This weekend my wife offered to give me a time-out. I know what you’re thinking. How sweet of her to offer me time away for self-care? Well the offer was made with, “You know there’s still time for me to drop you off.”

“Off?”

“…at home.”

I’m not sure what I said or did to get this response, but I recognized we had reached a critical moment. “Its that bad…you’d rather drop me off.” Her silence was answer enough and I was rather humbled. Clearly I wasn’t hiding my bad mood and I was rather embarrassed. I started the weekend in a bad mood and it continued throughout the day. So, I decided to ‘turn it around’ instead of being sent home on a time out. I’m not sure how successful I was, but I made an effort to keep my irritability to myself. As we ‘hosted’ at church, I threw myself into set-up and dishes with great enthusiasm.

Before children, I thought the miracle of motherhood would cure these bouts of irritability. I never believed in happily ever after, but children are amazing and fun. Their energy is contagious and their innocence a gift. Wonder of wonders, the joy of motherhood did not change my fundamental disposition. I ‘get down’, ‘get annoyed’ and simply struggle at times. How often do we all believe in the happily ever after or it will get better when? It will get better when I get a new job. It will get better when I get a new car, lose weight, or meet the right person.

Rather than a fundamental shift, motherhood has brought me an overall sense of contentment. I am blessed with a beautiful and imperfect family, a place to call home, with people I love within. And…I still struggle when life is difficult and when I am imperfect. It was this moment that someone special read a portion of Billy Collins’ Aristotle, offering her perspective of life in the middle:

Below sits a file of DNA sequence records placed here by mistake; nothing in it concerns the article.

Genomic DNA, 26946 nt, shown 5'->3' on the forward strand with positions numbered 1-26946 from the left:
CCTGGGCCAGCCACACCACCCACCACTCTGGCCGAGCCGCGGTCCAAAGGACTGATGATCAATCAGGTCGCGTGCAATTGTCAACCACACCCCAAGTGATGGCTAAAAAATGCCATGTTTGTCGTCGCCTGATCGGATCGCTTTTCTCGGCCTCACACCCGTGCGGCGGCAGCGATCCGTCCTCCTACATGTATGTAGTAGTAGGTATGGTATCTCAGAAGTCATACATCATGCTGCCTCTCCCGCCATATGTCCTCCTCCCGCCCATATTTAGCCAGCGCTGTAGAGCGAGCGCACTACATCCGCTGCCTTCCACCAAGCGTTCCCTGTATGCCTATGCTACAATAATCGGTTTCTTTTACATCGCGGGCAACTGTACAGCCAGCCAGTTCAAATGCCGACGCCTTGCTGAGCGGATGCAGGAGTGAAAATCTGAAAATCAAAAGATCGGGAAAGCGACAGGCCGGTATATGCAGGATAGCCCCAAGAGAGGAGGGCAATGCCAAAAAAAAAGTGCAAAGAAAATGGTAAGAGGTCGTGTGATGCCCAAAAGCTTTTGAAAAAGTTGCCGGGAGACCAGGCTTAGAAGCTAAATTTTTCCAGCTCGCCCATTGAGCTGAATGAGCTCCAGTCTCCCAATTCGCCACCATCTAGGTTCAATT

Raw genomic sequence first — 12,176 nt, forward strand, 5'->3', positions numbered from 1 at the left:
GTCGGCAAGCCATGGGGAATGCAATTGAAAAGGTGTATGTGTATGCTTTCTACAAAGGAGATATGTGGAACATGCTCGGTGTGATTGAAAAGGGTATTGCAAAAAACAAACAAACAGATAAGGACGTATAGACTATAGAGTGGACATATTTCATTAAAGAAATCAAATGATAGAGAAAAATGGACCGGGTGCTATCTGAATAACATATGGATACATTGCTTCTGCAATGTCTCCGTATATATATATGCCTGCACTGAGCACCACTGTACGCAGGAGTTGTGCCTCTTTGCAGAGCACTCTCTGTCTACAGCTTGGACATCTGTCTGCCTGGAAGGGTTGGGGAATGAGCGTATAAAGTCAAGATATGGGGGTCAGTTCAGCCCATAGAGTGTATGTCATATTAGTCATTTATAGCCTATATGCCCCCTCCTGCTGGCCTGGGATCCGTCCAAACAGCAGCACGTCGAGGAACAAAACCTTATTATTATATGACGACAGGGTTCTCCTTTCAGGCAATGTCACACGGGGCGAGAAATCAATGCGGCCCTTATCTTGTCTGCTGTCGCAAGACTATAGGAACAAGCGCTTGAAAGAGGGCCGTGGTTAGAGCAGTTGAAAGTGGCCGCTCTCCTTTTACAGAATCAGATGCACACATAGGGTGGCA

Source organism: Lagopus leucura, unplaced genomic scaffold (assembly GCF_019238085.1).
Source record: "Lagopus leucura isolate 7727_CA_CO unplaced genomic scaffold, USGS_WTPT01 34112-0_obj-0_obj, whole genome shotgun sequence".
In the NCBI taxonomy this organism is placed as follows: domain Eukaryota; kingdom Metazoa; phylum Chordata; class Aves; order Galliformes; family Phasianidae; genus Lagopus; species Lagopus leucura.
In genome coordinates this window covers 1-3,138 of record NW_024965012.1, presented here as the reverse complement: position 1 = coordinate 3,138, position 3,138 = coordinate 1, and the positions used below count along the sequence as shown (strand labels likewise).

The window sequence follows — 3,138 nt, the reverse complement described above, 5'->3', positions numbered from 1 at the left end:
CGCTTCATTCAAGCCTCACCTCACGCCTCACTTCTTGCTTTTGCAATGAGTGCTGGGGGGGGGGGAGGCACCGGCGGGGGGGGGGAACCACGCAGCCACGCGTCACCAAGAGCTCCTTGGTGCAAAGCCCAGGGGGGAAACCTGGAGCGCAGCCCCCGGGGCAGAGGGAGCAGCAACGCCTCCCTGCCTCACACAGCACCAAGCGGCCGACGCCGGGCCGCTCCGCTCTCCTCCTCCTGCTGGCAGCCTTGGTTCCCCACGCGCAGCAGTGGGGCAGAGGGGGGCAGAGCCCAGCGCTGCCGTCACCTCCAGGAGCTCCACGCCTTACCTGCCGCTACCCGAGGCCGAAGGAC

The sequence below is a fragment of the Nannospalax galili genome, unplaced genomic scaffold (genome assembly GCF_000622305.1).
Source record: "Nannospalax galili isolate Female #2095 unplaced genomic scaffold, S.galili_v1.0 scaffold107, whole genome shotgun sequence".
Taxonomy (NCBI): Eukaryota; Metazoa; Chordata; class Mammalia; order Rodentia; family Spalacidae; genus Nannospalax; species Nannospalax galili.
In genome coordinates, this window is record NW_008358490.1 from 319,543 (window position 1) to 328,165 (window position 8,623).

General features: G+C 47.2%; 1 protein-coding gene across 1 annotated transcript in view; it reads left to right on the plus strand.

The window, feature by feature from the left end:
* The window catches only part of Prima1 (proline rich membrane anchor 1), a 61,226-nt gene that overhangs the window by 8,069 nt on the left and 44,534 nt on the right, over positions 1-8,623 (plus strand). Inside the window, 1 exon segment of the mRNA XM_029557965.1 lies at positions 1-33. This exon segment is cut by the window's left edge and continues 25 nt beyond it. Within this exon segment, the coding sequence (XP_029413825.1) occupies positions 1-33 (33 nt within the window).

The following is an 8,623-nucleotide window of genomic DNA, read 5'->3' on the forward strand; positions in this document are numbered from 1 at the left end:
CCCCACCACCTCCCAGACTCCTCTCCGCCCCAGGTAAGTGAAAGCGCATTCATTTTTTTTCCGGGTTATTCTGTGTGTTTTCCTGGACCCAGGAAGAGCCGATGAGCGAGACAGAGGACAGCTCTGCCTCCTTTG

This is the middle.
Things have had time to get complicated,
messy, really. Nothing is simple anymore.
Cities have sprouted up along the rivers
teeming with people at cross-purposes—
a million schemes, a million wild looks.
Disappointment unshoulders his knapsack
here and pitches his ragged tent.
This is the sticky part where the plot congeals,
where the action suddenly reverses
or swerves off in an outrageous direction.
Here the narrator devotes a long paragraph
to why Miriam does not want Edward’s child.
Someone hides a letter under a pillow.
Here the aria rises to a pitch,
a song of betrayal, salted with revenge.
And the climbing party is stuck on a ledge
halfway up the mountain.
This is the bridge, the painful modulation.
This is the thick of things.
So much is crowded into the middle—
the guitars of Spain, piles of ripe avocados,
Russian uniforms, noisy parties,
lakeside kisses, arguments heard through a wall—
too much to name, too much to think about.
This allowed me truly enjoy the remainder of the day and now what I think of as life in the middle.
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